The Categories Were Made For Man, Not Man For The Categories

Previously discussed on April 30, 2018

  • Even if ancient Hebrews had perfect knowledge of animal genetics and phylogenics, they still wouldn’t be wrong to call a whale a fish
  • The distinction that mattered to Hebrews was not a matter of evolutionary ancestry, but rather, “Do I need a boat or a horse to catch it?”
  • Definitions are only “correct” or “incorrect” insofar as they help us achieve some other goal
  • In this definitions are much like the borders between countries - there is no such thing as a “correct” border; every border is the result of a particular set of political tradeoffs
  • There is nothing in the world that dictates which characteristics you should use to define your categories - the only thing that matters is whether dividing the world by those categories is useful towards the goal that you wish to achieve
  • This applies equally to questions of gender or mental illness
    • There is nothing forcing us to use particular physical or chromosomal characteristics to distinguish between male or female
    • There is nothing forcing us to use particular behavioral charactistics to distinguish between normal behavior and mental illness
  • We should draw boundaries such that they’re useful for the goals that we’re trying to accomplish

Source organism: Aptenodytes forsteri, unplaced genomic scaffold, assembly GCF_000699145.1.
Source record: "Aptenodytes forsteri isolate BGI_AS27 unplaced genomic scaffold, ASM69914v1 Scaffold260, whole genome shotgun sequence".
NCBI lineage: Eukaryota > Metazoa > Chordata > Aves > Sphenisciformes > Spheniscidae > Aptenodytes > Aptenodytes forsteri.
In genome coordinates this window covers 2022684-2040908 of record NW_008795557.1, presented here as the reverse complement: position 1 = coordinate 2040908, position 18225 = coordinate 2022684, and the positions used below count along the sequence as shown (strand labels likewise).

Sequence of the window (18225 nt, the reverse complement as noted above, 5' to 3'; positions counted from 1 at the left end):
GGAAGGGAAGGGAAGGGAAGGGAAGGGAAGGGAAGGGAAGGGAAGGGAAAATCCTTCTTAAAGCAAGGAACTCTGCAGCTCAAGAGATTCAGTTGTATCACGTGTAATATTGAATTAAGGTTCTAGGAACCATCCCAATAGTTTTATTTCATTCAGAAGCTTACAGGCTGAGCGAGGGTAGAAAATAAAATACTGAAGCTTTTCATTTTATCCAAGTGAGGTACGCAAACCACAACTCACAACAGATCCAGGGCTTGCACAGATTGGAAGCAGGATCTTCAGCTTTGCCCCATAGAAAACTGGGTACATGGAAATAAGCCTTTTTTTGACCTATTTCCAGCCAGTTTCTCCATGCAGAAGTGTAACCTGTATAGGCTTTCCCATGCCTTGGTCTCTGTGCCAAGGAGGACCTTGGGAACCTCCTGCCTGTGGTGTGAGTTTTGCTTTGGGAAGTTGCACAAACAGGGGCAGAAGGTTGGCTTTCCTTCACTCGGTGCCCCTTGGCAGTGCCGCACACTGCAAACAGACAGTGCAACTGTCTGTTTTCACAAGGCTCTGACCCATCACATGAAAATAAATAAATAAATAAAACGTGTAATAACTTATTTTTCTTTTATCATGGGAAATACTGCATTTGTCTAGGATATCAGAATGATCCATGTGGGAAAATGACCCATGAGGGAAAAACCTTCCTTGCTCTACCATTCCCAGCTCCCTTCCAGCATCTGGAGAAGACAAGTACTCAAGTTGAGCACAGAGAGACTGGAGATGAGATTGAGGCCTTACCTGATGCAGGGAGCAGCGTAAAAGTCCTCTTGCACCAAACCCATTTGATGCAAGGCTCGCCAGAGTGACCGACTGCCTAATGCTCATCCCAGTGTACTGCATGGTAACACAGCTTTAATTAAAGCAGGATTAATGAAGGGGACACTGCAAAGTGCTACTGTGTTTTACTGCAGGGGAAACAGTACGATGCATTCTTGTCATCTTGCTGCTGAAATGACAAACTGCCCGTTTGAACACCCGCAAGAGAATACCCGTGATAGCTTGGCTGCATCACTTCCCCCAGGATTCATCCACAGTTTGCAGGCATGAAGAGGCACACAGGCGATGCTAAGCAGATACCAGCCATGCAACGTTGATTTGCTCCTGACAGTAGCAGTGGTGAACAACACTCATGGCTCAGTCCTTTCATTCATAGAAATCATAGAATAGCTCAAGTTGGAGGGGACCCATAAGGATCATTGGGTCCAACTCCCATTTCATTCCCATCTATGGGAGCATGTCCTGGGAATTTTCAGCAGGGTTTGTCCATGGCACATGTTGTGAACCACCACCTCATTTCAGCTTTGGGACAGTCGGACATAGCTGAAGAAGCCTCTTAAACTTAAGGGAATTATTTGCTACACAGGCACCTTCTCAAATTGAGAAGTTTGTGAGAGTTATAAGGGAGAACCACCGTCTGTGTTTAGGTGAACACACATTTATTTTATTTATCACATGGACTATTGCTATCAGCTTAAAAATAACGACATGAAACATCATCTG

• If these boundaries are no longer useful for our goals, we should (re)draw them differently so that they become useful

The Parable of the Dagger

  • Allegorical story
    • Jester plays a trick on a king, involving a riddle with two boxes
    • The king has the jester dragged away in chains
    • Later, the king offers the jester a similar problem
      • One box contains the key to the jester’s freedom
      • The other box contains a dagger for the jester’s heart
    • Jester solves the puzzle correctly, but finds the dagger anyway
    • When he asks how this is possible, the king says, in essence, “I lied.”
  • The lesson here is that logical reasoning isn’t the same as finding information about the world
  • Need to verify premises, in addition to reasoning correctly

The Parable of Hemlock

  • The problem with making things true “by definition” is that you can’t change reality by changing definitions
  • Example:
    • All humans are mortal
    • Socrates is a human
    • Therefore Socrates is mortal
  • This is perfectly valid logical reasoning
  • However, it doesn’t tell you anything new about the world
  • Still need to find evidence that all humans are mortal and that Socrates is human
  • Logical syllogisms are valid, but valid isn’t the same thing as true
  • Logic tells you only which outcomes are possible given a set of premises
    • Doesn’t tell you whether your premises are correct
    • Doesn’t tell you which of the possible outcomes will happen